1353(a)(1). [5] OCSLA also authorizes the Secretary to sell royalty oil and gas to the public or to transfer such oil or gas upon request to the Secretaries of Defense or

Energy or the Administrator of the General Services Administration for federal use.

43 U.S.C. sect. 1353. Royalty oil or gas sold under OCSLA must not be sold for more than its regulated price or, if no regulated price applies, must not be sold at less than its fair market value. Id.

Section 342 of the Energy Policy Act of 2005[6] governs Interior's program on oil and gas royalties in kind. It applies to all royalties accepted in kind under any federal oil or gas lease or permit under section 36 of MLLA (30 U.S.C. sect. 192), section 27 of OCSLA (43 U.S.C. sect. 1353), or any other federal law governing leasing of federal land for oil and gas development. 42 U.S.C. sections 15902(a). It requires the Secretary to sell royalties taken in kind at not less than fair market value. 42 U.S.C. sections 15902(b)(3)(A).

Another subsection, section 342(j), permits the Secretary, in the sale of royalty oil and gas, to –grant a preference to any person, including any Federal or State agency, for the purpose of providing additional resources to any Federal low-income energy assistance program.— 42 U.S.C. sect. 15902(j). It is this subsection which is at issue here. Under the Low-Income Home Energy Assistance Program (LIHEAP),[7] the federal government provides block grants to states, the District of Columbia, U.S. territories, and Indian tribes to assist low-income households that pay a high proportion of household income for home energy needs. 42 U.S.C. sect. 8621. Grantees provide assistance through payments to eligible households, energy suppliers, and weatherization providers. The question before us is whether section 342(j) authorizes the Secretary to sell royalty-in-kind oil or gas at a discount to fair market value.

DISCUSSION

As noted above, section 342(b)(3)(A) clearly states that the Secretary may not sell or dispose of any royalty production taken in kind for less than the market price. Thus, we need to examine whether the phrase –grant a preference— or the term –preference— means a discount to fair market value and supersedes the specific provision precluding sale at not less than fair market value.

Neither section 342(j) nor other sections of the Energy Policy Act define the phrase –grant a preference— or the term –preference.— Nothing in the Act indicates that

–preference— means a discount to fair market value. There is little legislative history except for a floor statement by Senator Salazar, who offered his interpretation of the

provision when the conference report was being considered. 151 Cong. Rec. S9269

( July 28, 2005 ) (statement of Senator Salazar). Senator Salazar described section 342(j) as authorizing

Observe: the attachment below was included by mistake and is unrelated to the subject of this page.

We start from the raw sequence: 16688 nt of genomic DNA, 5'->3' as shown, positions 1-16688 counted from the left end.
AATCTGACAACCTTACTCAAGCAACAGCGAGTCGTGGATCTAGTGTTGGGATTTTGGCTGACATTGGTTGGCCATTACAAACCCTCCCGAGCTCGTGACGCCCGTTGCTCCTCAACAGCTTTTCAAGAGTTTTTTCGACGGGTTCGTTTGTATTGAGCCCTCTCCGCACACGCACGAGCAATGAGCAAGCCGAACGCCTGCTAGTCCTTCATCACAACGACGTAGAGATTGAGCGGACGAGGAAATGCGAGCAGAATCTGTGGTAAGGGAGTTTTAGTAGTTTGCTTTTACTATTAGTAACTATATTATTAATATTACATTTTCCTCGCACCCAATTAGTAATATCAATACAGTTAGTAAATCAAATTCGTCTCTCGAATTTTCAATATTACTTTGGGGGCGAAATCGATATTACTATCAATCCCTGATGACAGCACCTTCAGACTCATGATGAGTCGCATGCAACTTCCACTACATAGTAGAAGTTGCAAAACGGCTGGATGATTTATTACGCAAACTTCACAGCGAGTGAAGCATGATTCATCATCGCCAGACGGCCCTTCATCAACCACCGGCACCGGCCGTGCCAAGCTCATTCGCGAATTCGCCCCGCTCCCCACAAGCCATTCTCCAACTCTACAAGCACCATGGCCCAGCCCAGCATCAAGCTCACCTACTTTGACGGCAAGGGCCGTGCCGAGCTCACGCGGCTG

–the Secretary of Interior [to] begin a demonstration program that would provide royalty in kind natural gas to low-income energy consumers at below market cost. In order to do so, the Secretary could enter into agreements with natural gas distribution companies to provide them natural gas at below market value as long as they guarantee [that] such gas will be delivered to low-income energy consumers. In practice, the transfer would occur through accounting mechanisms, not the actual exchange of natural gas molecules.—

Id.Obviously, Senator Salazar deemed the preference to be a discount to fair market value because he states it would provide natural gas to consumers –at below market costs.— The problem is that the language of the statute does not say –price preference,— but only –preference,— and another provision of the same section of the statute specifically requires disposal at not less than fair market value. The Supreme Court has found that while floor statements provide an individual member's reasons for offering an amendment or supporting particular legislation, they do not necessarily represent the meaning and purpose of the lawmaking body collectively. Duplex Printing Press Co. v. Deering, 254 U.S. 443, 474 (1921).

In the absence of some indication to the contrary, Congress is usually deemed to use words in their common, ordinary sense. B-303495, Jan. 4, 2005, citing Mallard v. United States District Court, 490 U.S. 296, 300–01 (1989). One measure of the common, ordinary meaning of words is a standard dictionary. Id. Black's Law Dictionary, for example, defines –preference— as –the act of favoring one person or thing over another.— Black's Law Dictionary 1197 (7th ed. 1999). Similarly, the Merriam-Webster's Collegiate Dictionary defines –preference— as –the power or opportunity of choosing.— Merriam-Webster's Collegiate Dictionary 916 (10th ed. 2001). These definitions lead us to read –preference— as a priority in access or the choosing or favoring of one person over another. We acknowledge that preference could also mean choosing or favoring one person over another by offering one person a lower price. With respect to this situation, however, there is a specific provision requiring sales or transfers to be at not less than market value, which we cannot ignore.